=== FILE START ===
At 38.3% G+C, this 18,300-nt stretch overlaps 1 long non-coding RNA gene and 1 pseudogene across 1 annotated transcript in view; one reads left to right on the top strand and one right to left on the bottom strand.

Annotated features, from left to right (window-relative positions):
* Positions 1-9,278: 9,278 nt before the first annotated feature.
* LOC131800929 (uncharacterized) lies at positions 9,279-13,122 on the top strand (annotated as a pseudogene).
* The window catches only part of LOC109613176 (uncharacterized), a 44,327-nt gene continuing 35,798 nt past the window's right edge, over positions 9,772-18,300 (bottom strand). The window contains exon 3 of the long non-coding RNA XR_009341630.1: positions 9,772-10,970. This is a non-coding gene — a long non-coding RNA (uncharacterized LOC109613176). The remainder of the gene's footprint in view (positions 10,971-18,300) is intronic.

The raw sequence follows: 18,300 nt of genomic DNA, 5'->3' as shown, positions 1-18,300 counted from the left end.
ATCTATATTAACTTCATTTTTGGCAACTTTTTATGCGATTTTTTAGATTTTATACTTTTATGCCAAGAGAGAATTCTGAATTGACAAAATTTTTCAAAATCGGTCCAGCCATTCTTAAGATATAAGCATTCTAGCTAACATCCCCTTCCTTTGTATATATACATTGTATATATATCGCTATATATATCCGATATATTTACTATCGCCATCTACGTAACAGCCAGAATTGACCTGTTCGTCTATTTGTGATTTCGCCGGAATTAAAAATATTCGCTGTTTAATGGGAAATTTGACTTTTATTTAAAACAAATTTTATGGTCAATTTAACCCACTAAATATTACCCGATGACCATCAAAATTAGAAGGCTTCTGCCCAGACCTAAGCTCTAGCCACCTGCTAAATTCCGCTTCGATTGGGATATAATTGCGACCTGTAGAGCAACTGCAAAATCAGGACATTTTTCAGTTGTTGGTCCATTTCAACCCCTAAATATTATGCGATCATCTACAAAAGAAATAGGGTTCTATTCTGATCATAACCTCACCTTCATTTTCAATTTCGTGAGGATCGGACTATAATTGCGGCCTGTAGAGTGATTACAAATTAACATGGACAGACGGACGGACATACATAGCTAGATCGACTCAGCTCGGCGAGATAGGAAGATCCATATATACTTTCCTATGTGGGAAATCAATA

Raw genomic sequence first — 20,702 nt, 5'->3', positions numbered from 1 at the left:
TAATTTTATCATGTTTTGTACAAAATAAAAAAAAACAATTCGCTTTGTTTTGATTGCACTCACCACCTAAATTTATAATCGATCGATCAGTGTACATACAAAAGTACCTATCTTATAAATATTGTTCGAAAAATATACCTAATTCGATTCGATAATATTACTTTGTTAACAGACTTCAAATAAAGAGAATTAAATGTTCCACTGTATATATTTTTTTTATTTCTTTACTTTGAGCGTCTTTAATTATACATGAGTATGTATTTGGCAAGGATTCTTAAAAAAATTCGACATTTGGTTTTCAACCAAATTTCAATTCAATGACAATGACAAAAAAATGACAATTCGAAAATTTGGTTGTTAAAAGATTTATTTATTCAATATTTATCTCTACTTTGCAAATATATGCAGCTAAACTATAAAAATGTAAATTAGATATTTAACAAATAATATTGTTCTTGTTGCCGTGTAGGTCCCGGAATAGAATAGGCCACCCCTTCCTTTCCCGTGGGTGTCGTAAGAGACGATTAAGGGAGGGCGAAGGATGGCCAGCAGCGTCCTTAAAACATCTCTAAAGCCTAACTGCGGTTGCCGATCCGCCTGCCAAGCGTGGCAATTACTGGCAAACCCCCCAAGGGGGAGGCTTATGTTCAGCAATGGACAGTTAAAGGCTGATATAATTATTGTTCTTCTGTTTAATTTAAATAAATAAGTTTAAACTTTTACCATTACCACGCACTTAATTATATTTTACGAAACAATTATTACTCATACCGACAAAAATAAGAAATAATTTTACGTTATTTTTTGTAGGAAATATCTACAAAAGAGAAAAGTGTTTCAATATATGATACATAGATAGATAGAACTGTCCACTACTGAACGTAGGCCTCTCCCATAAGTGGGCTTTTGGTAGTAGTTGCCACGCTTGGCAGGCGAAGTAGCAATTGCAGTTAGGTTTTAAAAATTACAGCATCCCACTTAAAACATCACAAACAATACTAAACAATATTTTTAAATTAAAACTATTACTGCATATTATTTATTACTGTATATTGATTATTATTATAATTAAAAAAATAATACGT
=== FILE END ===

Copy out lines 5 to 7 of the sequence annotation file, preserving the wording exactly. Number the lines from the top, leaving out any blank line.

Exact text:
* The window catches only part of LOC109613176 (uncharacterized), a 44,327-nt gene continuing 35,798 nt past the window's right edge, over positions 9,772-18,300 (bottom strand). The window contains exon 3 of the long non-coding RNA XR_009341630.1: positions 9,772-10,970. This is a non-coding gene — a long non-coding RNA (uncharacterized LOC109613176). The remainder of the gene's footprint in view (positions 10,971-18,300) is intronic.

The raw sequence follows: 18,300 nt of genomic DNA, 5'->3' as shown, positions 1-18,300 counted from the left end.
ATCTATATTAACTTCATTTTTGGCAACTTTTTATGCGATTTTTTAGATTTTATACTTTTATGCCAAGAGAGAATTCTGAATTGACAAAATTTTTCAAAATCGGTCCAGCCATTCTTAAGATATAAGCATTCTAGCTAACATCCCCTTCCTTTGTATATATACATTGTATATATATCGCTATATATATCCGATATATTTACTATCGCCATCTACGTAACAGCCAGAATTGACCTGTTCGTCTATTTGTGATTTCGCCGGAATTAAAAATATTCGCTGTTTAATGGGAAATTTGACTTTTATTTAAAACAAATTTTATGGTCAATTTAACCCACTAAATATTACCCGATGACCATCAAAATTAGAAGGCTTCTGCCCAGACCTAAGCTCTAGCCACCTGCTAAATTCCGCTTCGATTGGGATATAATTGCGACCTGTAGAGCAACTGCAAAATCAGGACATTTTTCAGTTGTTGGTCCATTTCAACCCCTAAATATTATGCGATCATCTACAAAAGAAATAGGGTTCTATTCTGATCATAACCTCACCTTCATTTTCAATTTCGTGAGGATCGGACTATAATTGCGGCCTGTAGAGTGATTACAAATTAACATGGACAGACGGACGGACATACATAGCTAGATCGACTCAGCTCGGCGAGATAGGAAGATCCATATATACTTTCCTATGTGGGAAATCAATA